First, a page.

A Free Syrian Army fighter carries his weapons along a
street in the besieged area of Homs. REUTERS/Thaer Al
The United States has demanded that Syria allow aid into
the "starving" city of Homs, as talks aimed at ending three
years of civil war hit more trouble over the future of
President Bashar al-Assad.
The Syrian government said women and children could leave the
besieged city and that rebels should hand over the names of
the men who would remain. A US State Department spokesman
said an evacuation was not an alternative to immediate aid.
"We firmly believe that the Syrian regime must approve the
convoys to deliver badly needed humanitarian assistance into
the Old City of Homs now," said spokesman Edgar Vasquez. "The
situation is desperate and the people are starving."
He said the people of Homs must not be forced to leave their
homes and split up their families before receiving aid.
After long months of fighting, much of Syria's third biggest
city has been reduced to rubble and people inside are under
siege, cut off from supplies.
The city's fate has turned into a test of whether the first
peace talks attended by both sides in the three-year war can
achieve practical measures on the ground, while a broader
political settlement seems as remote as ever.
The U.N. mediator said he hoped Monday's talks in Geneva
could cover the central issue that divides the two sides -
Syria's political future and that of Assad - but both sides
immediately adopted entrenched positions.
"Once again, I tell you we never expected any miracle, there
are no miracles here. But we will continue and see if
progress can be make and when," U.N. envoy Lakhdar Brahimi
Syria's government delegation presented a document for
negotiation which did not mention a transition of power,
Syrian television said.
The government's "declaration of basic principles" said
Syrians would choose a political system without "imposed
formulas" from abroad, an apparent reference to Western and
regional demands that Assad step down.
The opposition, which wants Assad to quit as part of
arrangements for a transitional government, immediately
rejected the proposal.
"The declaration is outside the framework of Geneva, which
centres on creating a transitional governing body. It fails
to address the core issue," the opposition's chief
negotiator, Hadi al Bahra, told Reuters.
Homs, occupying a strategic location in the centre of the
country, has been a key battleground. Assad's forces retook
many of the surrounding areas last year, leaving rebels under
siege in the city centre, along with thousands of civilians.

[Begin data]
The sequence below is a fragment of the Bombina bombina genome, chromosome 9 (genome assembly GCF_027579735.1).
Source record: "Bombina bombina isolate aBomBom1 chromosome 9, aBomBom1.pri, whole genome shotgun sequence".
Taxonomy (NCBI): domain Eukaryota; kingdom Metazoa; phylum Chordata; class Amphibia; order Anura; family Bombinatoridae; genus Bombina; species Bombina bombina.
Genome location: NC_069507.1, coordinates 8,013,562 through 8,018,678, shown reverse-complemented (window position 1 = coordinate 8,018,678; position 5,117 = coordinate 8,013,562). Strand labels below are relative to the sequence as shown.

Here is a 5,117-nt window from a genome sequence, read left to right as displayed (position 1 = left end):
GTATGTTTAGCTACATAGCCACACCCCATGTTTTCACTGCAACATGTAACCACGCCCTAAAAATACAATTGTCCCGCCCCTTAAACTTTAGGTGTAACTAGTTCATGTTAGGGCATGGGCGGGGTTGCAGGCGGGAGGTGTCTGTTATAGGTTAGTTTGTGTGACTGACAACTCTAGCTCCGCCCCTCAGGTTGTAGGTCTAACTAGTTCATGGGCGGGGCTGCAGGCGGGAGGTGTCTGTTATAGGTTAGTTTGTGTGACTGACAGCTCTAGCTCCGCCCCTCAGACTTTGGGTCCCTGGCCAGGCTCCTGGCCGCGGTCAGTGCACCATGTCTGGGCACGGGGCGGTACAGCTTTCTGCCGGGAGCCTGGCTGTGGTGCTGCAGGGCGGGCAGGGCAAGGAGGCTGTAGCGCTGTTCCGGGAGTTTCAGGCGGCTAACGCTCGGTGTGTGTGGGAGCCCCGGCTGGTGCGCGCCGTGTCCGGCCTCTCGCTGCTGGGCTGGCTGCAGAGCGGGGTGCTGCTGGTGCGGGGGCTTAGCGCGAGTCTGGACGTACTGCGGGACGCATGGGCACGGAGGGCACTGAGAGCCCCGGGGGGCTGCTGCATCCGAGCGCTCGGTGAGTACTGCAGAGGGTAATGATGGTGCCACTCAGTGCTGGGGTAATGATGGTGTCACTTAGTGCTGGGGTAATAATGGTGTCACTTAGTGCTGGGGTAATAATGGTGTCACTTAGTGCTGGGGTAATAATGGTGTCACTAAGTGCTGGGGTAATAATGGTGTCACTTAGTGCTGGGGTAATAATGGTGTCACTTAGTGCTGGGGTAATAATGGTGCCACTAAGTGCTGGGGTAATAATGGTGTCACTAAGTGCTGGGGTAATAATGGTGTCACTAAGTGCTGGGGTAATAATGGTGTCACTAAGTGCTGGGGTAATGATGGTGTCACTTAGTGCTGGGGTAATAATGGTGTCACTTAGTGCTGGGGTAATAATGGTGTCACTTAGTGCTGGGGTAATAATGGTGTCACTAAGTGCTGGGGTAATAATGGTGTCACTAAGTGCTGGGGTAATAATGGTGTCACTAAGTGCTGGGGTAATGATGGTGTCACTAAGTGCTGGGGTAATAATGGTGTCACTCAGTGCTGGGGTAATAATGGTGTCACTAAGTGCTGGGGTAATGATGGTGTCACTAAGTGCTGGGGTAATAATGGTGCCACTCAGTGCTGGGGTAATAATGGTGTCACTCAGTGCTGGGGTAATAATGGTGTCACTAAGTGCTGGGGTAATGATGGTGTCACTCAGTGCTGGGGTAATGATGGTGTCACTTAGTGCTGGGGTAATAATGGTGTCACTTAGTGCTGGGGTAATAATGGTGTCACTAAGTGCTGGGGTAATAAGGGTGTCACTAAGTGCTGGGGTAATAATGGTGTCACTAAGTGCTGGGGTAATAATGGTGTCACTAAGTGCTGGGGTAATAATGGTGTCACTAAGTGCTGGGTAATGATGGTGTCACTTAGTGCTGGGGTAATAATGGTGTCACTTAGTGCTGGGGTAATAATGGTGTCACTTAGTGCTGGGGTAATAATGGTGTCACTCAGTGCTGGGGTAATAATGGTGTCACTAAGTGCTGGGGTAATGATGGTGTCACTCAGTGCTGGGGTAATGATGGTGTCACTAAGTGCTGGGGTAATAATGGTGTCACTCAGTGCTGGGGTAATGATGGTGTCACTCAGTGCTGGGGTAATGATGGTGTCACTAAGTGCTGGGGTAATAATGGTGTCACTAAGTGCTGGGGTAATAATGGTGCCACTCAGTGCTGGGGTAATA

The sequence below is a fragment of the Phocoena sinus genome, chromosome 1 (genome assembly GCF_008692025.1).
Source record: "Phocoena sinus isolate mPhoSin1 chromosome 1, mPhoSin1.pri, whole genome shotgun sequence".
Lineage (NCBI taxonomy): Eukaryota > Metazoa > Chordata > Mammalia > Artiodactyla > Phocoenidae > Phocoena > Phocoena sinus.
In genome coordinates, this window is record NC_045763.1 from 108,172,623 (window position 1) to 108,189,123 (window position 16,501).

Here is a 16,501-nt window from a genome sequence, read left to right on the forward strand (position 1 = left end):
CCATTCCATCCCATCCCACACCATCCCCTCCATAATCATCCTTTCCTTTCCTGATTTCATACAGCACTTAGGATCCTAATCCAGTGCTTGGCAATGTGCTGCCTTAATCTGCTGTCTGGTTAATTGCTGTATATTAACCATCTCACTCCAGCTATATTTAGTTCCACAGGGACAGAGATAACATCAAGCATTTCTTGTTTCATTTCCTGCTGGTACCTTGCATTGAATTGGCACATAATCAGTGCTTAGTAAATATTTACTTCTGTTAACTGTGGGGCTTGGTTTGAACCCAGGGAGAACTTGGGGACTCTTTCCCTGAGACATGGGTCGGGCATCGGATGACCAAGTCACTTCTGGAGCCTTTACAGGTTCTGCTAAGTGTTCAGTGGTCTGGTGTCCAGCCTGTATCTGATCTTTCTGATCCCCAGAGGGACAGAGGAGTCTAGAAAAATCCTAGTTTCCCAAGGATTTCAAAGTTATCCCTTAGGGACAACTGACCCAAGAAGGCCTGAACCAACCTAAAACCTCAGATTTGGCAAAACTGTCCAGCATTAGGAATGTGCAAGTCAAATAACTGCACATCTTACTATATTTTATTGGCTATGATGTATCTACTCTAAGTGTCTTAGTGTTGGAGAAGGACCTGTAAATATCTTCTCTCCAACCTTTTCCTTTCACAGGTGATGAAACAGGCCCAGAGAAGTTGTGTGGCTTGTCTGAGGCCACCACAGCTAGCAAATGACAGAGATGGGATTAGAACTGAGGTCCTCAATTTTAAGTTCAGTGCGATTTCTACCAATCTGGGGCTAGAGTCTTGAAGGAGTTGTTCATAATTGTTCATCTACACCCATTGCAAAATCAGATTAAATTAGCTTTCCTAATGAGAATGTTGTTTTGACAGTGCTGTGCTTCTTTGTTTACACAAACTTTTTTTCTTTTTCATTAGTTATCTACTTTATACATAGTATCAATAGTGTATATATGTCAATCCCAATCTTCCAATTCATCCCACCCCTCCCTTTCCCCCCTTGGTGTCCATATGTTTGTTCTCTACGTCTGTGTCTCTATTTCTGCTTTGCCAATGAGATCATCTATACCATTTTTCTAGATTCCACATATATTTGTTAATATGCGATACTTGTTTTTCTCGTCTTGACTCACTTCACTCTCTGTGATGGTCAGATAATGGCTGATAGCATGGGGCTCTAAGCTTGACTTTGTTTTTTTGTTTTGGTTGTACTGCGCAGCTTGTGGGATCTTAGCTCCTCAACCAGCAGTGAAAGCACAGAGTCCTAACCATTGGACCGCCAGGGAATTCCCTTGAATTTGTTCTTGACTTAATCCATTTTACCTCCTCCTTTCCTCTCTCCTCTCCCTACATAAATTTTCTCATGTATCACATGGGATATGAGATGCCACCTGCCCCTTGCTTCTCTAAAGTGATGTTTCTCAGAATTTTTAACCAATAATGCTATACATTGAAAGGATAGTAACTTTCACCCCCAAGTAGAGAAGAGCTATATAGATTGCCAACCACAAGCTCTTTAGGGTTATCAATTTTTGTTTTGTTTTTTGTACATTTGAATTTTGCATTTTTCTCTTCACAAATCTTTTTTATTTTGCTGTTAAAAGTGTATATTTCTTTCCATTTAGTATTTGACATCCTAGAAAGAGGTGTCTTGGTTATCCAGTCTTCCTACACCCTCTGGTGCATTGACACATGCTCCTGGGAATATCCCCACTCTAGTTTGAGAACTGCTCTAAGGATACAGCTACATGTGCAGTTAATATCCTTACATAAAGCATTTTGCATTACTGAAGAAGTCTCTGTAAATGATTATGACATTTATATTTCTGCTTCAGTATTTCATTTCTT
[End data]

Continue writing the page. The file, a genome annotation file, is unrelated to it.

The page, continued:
Children play in the rubble that litters the streets. The
city's buildings are smashed and its mosques are holed by
shell fire. In one deserted souk, debris lies in the aisles
and the roof is shredded with bullet holes.
A photo recently posted on Facebook shows a frail boy in Homs
holding a poster that reads: "Breaking the siege is a
Syrian Deputy Foreign Minister Faisal Mekdad told a news
conference on Sunday the government would let women and
children leave the city centre if rebels gave them safe
passage. U.N. mediator Brahimi said he understood they would
be free to quit Homs immediately.
Western diplomats said the Syrian government should move
quickly to allow aid in or face a possible United Nations
Security Council resolution, with Russia and China being
urged to reverse their opposition to such a move.
"The ball is still in the regime's court. We understand that
a report has gone back to Damascus seeking instructions," one
In Homs itself, opposition activists said rebels demanded a
complete end to the blockade, not just a limited ceasefire.
An online video showed demonstrators with Islamist flags
denouncing the Geneva talks as "treachery".
It highlighted one of the difficulties of the Geneva talks -
the opposition delegation only represents some of the rebel
factions on the ground. Powerful Islamist fighters allied to
al Qaeda are not represented at all.
Brahimi acknowledging the slow start to proceedings which
began with a formal international conference on Wednesday.
"This is a political negotiation ... Our negotiation is not
the main place where humanitarian issues are discussed.
"But I think we all felt ... that you cannot start a
negotiation about Syria without having some discussion about
the very, very bad humanitarian situation that exists," he
Brahimi said opposition delegates, who have asked for the
release of nearly 50,000 detainees, had agreed to a
government request to try to provide a list of those held by
armed rebel groups - though many of these groups, fighting
among themselves, do not recognise the negotiators'
Mekdad said the government had examined an opposition list of
47,000 people believed to have been arrested by Assad's
forces and found most had either never been held or were now
free. He also denied that any children were being held.
Russian Foreign Minister Sergei Lavrov, whose government has
helped Assad resist Western pressure but backs a negotiated
peace to prevent the conflict spreading, called for progress
on aid, unblocking besieged areas and prisoner exchanges.
Underlining the difficulty of implementing even local
agreements on the ground, a U.N. agency trying to deliver aid
to a besieged rebel area of Damascus said state checkpoints
had hampered its work, despite assurances from the government
that it would allow the distributions.